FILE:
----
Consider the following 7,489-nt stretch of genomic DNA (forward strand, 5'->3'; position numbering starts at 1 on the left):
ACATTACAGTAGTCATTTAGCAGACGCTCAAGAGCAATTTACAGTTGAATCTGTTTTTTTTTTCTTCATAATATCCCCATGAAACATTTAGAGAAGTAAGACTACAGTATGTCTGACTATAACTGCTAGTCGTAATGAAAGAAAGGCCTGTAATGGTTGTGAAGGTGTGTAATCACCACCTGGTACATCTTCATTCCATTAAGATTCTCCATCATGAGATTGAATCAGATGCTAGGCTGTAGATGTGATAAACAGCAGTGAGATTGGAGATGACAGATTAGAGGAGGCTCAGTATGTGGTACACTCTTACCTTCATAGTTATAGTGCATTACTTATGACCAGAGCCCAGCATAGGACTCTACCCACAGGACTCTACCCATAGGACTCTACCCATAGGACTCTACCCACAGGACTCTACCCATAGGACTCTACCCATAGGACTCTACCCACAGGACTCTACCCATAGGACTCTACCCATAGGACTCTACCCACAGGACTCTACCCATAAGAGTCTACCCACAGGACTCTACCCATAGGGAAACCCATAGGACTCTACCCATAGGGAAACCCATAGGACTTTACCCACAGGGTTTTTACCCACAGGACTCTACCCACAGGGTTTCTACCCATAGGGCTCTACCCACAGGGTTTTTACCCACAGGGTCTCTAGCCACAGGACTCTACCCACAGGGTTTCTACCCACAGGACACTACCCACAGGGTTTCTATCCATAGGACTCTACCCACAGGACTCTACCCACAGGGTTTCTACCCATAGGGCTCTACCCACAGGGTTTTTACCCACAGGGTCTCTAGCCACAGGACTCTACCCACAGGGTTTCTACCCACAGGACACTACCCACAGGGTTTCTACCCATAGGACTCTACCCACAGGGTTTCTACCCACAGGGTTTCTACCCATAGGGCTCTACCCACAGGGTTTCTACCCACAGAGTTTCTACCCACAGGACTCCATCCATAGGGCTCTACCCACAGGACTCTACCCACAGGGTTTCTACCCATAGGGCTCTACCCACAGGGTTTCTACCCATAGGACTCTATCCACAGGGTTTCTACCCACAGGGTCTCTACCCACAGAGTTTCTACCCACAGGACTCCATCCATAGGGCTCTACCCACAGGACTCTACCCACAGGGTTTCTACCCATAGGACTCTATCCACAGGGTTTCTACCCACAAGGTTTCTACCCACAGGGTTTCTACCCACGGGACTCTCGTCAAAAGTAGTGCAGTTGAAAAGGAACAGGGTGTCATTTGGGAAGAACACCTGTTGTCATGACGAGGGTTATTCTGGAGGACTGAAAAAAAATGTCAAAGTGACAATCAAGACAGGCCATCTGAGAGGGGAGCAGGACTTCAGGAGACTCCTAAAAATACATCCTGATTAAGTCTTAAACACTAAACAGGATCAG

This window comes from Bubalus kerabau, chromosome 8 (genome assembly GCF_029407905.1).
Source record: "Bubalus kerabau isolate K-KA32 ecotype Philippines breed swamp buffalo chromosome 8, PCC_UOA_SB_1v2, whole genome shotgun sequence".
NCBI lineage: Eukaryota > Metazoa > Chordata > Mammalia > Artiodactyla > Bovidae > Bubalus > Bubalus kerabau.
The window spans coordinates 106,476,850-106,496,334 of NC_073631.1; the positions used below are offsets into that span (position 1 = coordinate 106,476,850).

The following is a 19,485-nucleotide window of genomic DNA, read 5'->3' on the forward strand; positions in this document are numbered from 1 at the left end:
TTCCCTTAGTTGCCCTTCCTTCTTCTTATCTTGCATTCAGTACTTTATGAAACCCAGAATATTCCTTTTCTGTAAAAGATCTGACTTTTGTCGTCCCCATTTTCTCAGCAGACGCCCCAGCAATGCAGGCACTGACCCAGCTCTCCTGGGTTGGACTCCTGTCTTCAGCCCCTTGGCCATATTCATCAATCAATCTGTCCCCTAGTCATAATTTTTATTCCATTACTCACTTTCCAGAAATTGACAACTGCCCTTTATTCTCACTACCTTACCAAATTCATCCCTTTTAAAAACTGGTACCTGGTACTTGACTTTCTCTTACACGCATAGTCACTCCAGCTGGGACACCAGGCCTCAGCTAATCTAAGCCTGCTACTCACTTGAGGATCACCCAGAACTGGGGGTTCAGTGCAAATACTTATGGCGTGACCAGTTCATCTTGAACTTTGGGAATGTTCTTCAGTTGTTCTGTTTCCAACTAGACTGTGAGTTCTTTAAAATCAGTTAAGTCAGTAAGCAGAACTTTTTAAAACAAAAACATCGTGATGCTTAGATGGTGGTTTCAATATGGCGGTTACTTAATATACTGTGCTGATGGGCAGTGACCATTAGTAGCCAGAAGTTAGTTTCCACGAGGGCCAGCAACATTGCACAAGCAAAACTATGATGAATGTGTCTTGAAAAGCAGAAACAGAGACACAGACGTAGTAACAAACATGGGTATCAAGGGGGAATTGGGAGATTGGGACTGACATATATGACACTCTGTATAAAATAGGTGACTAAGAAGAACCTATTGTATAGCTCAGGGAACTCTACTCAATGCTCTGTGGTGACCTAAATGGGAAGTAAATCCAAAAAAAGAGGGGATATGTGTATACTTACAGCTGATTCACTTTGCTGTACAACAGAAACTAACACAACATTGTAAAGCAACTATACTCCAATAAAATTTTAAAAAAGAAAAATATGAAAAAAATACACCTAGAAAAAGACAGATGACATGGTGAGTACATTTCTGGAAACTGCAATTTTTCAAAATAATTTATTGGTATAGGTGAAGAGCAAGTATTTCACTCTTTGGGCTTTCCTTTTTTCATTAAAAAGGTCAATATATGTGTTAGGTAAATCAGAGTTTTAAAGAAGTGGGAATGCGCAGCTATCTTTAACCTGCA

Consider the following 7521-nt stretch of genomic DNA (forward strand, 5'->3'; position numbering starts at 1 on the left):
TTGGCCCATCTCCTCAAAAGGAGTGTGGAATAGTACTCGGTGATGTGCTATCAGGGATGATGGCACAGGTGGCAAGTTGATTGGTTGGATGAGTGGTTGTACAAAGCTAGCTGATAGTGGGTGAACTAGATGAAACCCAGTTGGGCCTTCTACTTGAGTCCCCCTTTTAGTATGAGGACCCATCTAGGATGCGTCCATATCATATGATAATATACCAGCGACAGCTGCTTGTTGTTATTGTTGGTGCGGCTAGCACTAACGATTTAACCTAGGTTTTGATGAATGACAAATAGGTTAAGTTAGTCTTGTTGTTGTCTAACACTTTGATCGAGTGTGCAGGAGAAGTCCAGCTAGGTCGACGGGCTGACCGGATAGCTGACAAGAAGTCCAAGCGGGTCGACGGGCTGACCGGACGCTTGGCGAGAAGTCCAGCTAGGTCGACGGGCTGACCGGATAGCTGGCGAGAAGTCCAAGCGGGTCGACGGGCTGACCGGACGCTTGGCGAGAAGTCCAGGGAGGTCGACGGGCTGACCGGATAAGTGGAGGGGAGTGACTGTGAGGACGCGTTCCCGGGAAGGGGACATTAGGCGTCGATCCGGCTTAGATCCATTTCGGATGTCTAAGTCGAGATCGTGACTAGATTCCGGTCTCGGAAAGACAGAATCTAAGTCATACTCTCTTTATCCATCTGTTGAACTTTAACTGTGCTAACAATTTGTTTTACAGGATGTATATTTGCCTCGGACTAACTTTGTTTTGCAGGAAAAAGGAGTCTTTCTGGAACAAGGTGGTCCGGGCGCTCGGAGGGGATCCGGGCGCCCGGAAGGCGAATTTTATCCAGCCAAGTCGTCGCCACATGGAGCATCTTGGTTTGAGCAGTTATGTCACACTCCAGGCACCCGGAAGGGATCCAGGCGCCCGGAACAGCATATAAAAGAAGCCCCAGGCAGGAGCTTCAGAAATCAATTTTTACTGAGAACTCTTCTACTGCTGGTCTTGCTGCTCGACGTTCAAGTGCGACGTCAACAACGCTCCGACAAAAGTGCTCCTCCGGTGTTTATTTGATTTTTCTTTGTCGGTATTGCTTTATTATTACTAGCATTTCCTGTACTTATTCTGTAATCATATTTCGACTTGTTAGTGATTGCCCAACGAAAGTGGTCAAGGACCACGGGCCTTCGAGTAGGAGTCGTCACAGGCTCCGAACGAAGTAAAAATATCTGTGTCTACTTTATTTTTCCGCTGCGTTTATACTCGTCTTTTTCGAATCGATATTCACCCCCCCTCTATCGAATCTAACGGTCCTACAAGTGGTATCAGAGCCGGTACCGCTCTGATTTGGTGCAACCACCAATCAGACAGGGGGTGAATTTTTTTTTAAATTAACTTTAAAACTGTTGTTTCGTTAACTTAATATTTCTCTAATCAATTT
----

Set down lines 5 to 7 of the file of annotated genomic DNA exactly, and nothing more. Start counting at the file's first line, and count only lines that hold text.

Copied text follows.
NCBI lineage: Eukaryota > Metazoa > Chordata > Mammalia > Artiodactyla > Bovidae > Bubalus > Bubalus kerabau.
The window spans coordinates 106,476,850-106,496,334 of NC_073631.1; the positions used below are offsets into that span (position 1 = coordinate 106,476,850).

The following is a 19,485-nucleotide window of genomic DNA, read 5'->3' on the forward strand; positions in this document are numbered from 1 at the left end: